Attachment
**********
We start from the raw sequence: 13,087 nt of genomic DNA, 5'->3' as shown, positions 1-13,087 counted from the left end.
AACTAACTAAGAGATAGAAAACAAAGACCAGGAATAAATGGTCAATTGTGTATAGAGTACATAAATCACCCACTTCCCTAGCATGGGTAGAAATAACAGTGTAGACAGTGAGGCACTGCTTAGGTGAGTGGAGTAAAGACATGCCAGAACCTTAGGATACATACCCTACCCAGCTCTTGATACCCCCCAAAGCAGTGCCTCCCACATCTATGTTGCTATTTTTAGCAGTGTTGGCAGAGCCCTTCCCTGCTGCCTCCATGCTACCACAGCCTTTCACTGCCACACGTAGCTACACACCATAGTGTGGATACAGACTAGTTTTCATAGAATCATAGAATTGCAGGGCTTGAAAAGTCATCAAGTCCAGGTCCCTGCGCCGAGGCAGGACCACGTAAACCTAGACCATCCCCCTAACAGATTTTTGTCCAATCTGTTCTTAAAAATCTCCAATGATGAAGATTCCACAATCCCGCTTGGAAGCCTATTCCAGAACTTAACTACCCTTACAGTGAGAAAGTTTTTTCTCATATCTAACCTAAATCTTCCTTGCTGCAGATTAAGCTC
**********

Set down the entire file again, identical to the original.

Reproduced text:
We start from the raw sequence: 13,087 nt of genomic DNA, 5'->3' as shown, positions 1-13,087 counted from the left end.
AACTAACTAAGAGATAGAAAACAAAGACCAGGAATAAATGGTCAATTGTGTATAGAGTACATAAATCACCCACTTCCCTAGCATGGGTAGAAATAACAGTGTAGACAGTGAGGCACTGCTTAGGTGAGTGGAGTAAAGACATGCCAGAACCTTAGGATACATACCCTACCCAGCTCTTGATACCCCCCAAAGCAGTGCCTCCCACATCTATGTTGCTATTTTTAGCAGTGTTGGCAGAGCCCTTCCCTGCTGCCTCCATGCTACCACAGCCTTTCACTGCCACACGTAGCTACACACCATAGTGTGGATACAGACTAGTTTTCATAGAATCATAGAATTGCAGGGCTTGAAAAGTCATCAAGTCCAGGTCCCTGCGCCGAGGCAGGACCACGTAAACCTAGACCATCCCCCTAACAGATTTTTGTCCAATCTGTTCTTAAAAATCTCCAATGATGAAGATTCCACAATCCCGCTTGGAAGCCTATTCCAGAACTTAACTACCCTTACAGTGAGAAAGTTTTTTCTCATATCTAACCTAAATCTTCCTTGCTGCAGATTAAGCTC